Risk is at the very center of the concept of insurance. It is defined as “the uncertainty of loss”. Uncertainty has two dimensions i.e. frequency and severity of the occurrence. Loss is measured in financial terms. When the combination of frequency and severity in terms of risk leads to a financial loss at a level that one is no longer able to bear, something must be done to manage and/or mitigate it. Insurance has been an important mechanism to manage such risks.
Under the conventional concept of insurance, an insured transfers risk to an insurer, in exchange for a certain amount of money called a premium.
The insurance company as the supplier of insurance protection faces similar problem as an individual insured, i.e. determining which probable claims cost will arise from the collection of risks received from the insured. The total aggregate of probable claims the insurer may have to incur (the total of sums insured in its portfolio) is very likely to be much higher than the total amount of premiums collected plus investment income on insurance fund assets.
Furthermore, not all of the amount of these premiums is available to pay claims or for investment. Some portions of it have to be spent on other posts such as acquisition costs, staff salaries, operational expenses and other fixed costs. Even though the probability that all individual risks in the insurer’s portfolio give rise to claims in the financial year is quite small, the possibility of the aggregate claims exceeding the total premiums collected is not. Just as the individual policyholder wants to protect itself by taking out insurance against the unforeseeable economic consequences of certain events, the insurer who has taken over a magnitude of such risks also has the need to replace some of the variable costs created in this way by fixed costs. Thus the insurer needs to insure itself with other risk carriers. This leads to the concept of reinsurance.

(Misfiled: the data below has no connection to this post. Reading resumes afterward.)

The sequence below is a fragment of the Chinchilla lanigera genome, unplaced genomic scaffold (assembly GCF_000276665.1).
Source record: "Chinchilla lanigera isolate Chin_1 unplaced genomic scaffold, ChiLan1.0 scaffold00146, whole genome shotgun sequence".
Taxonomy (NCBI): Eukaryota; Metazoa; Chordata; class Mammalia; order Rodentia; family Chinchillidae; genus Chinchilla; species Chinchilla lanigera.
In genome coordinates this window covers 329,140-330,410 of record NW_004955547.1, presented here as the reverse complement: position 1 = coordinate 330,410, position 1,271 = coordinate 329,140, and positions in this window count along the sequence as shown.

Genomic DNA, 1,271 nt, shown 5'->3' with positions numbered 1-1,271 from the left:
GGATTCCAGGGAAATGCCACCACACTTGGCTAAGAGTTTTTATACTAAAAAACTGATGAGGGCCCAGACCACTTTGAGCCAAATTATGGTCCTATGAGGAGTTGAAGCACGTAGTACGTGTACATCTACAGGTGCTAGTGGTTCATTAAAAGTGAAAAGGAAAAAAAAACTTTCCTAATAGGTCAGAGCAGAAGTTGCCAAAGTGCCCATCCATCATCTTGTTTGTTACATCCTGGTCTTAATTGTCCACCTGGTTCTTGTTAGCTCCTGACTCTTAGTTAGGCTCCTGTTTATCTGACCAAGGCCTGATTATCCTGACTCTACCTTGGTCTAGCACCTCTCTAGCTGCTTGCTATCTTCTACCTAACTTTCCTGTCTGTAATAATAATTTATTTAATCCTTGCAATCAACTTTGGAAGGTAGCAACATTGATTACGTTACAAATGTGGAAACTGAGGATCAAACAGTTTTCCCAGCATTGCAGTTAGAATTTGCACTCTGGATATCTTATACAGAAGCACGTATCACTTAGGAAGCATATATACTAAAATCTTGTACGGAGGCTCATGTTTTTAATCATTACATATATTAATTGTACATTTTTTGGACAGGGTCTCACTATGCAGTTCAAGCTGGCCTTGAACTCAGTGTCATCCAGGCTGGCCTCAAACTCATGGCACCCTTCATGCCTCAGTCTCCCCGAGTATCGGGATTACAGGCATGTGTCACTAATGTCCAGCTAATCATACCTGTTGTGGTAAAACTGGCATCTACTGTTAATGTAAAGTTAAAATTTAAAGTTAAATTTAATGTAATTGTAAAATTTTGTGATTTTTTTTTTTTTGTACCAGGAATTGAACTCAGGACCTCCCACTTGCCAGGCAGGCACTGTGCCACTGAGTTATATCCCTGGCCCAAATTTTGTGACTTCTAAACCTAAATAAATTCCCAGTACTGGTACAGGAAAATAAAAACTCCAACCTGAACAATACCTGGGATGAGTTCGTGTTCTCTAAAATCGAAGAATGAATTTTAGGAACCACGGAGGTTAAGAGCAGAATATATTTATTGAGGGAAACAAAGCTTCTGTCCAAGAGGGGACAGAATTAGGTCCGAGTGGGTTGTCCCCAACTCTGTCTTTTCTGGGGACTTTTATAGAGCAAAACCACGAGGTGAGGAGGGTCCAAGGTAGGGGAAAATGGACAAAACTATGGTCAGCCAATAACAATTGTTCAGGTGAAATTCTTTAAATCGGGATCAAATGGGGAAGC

Simply speaking, reinsurance can be defined as ‘insurance of insurance’. In other words, reinsurance is insurance taken out by an insurance company which is insuring its policyholders, i.e. a direct insurer, and which transfers or cedes some of the resultant policies to a reinsurer.
A more descriptive definition is given by Robert Kiln in his book ‘Reinsurance in Practice’ as follows:
– The business of insuring an insurance company or underwriter against suffering too great a loss from their insurance operations; and
– allowing an insurance company or underwriter to lay-off or pass on part of their liability to another Insurer on a given insurance which they have accepted.
The direct insurance company that is being protected by reinsurance is called the reinsured and the company that insures it is called the reinsurer.
Adapted from Akoob, M. (2008). Reinsurance and Retakaful. In S. Archer, R. Karim, & V. Neinhaus, Takaful and Islamic Insurance: Concept and Regulatory Issues. Singapore: John Wiley & Sons (Pte) Ltd.